WVU may be the first university to scale back on liberal arts offerings, but I doubt it will be the last. There's been a push over the past few decades to devalue a college education. A whole lot of folks have come to the conclusion that college is only for getting a better-paying job; basically, they say, it's vocational education for the professions. Many of these folks see no value in learning for the sake of learning. What's the point of studying literature or art or music, they say, if you can't make a living at it?

Speaking of vocational education, there's also the whole "not everybody needs to go to college" drumbeat. The folks who say that have a point: of course we need mechanics and electricians and plumbers. 

But I think there may be an agenda here. I think there are factions in this country -- conservative, authoritarian-leaning folks -- who don't want people trained to be deep thinkers. I think they regret allowing the middle and lower classes access to a college education in the past, because studying liberal arts in college taught us critical thinking skills. Essentially, we have the skills to call our leaders on their bullshit, and they don't like it. They can't re-educate us, but they can limit access to that kind of education for those who come after us. And I think that's what we're seeing here.

I hope WVU's actions don't become a trend, but I have a feeling they will.

Speaking of authoritarian types: We have a busy week ahead in the Trump indictment saga. Tomorrow, there's a hearing on former Trump chief of staff Mark Meadows's request to move his RICO trial from Georgia state court to federal court. There's also a hearing in DC, where the federal judge overseeing the January 6th case plans to set a trial date; special counsel Jack Smith has asked for the trial to start January 2, 2024, and Trump's team has asked for the trial to be pushed back to 2026. I'm pretty sure the judge will laugh that 2026 date out of court. We'll see if she grants the special counsel's request or picks another date.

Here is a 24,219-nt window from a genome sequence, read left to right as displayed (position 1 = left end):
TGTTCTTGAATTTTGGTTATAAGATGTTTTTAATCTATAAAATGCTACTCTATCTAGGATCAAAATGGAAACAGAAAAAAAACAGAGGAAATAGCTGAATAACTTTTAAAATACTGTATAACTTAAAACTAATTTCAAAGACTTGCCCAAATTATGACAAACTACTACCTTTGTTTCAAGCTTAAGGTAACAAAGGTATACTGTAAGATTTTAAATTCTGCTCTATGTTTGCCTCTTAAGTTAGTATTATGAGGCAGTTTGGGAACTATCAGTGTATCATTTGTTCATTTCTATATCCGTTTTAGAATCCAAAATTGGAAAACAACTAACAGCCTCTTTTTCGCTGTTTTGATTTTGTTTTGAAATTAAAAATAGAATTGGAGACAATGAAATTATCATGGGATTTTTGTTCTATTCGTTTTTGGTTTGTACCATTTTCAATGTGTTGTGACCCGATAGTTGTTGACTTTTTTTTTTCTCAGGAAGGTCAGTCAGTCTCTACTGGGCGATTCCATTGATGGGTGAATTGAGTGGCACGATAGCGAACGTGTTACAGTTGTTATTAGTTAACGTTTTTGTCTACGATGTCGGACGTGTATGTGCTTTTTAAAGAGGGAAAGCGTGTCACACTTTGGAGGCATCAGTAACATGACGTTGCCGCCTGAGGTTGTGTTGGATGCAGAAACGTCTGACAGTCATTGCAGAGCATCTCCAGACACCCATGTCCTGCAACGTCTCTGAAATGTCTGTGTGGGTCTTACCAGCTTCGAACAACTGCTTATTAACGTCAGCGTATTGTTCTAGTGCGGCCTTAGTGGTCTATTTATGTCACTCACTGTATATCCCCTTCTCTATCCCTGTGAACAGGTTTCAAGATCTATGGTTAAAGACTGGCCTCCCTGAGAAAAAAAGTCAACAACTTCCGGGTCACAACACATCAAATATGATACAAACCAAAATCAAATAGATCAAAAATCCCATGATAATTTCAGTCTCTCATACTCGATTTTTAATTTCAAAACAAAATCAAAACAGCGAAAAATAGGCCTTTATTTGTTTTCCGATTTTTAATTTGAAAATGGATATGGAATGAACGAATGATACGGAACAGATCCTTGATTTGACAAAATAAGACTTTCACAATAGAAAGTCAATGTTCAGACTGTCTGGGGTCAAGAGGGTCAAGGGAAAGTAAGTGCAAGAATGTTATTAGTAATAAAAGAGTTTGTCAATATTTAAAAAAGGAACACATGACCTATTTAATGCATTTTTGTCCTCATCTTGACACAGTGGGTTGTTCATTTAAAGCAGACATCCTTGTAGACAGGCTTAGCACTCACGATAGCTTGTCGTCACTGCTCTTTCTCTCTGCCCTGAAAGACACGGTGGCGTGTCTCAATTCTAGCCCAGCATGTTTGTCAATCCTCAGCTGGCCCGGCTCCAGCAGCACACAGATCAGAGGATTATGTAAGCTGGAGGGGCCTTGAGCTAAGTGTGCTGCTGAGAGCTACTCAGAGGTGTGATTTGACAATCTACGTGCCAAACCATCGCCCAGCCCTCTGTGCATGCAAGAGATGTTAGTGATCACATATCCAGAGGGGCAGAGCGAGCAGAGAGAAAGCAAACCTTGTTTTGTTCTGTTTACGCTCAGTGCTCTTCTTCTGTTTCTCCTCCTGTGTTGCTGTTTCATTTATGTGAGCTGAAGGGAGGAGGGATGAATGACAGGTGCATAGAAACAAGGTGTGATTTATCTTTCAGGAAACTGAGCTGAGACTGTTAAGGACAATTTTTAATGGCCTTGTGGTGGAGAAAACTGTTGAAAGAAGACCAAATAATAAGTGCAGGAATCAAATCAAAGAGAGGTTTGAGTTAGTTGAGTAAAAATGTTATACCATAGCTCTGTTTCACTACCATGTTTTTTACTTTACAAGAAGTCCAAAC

It's already becoming hard to keep track of all the former president's trial proceedings, or even to keep them all straight. I proposed on Facebook that we give them nicknames: the Georgia indictment; the classified documents indictment; the January 6 insurrection and riot indictment; and the porn star payoff indictment. Then somebody reminded me that he's facing a couple of civil trials, too, so I guess we need to add the Trump Organization fraud trial and the "I didn't technically rape her" trial.

My, my. He's going to be busy. When's he going to have time to run a presidential campaign? Maybe he should just free up his calendar now and drop out.

These moments of grab-baggy blogginess have been brought to you, as a public service, by Lynne Cantwell. Buckle up, guys -- it's gonna be a busy fall!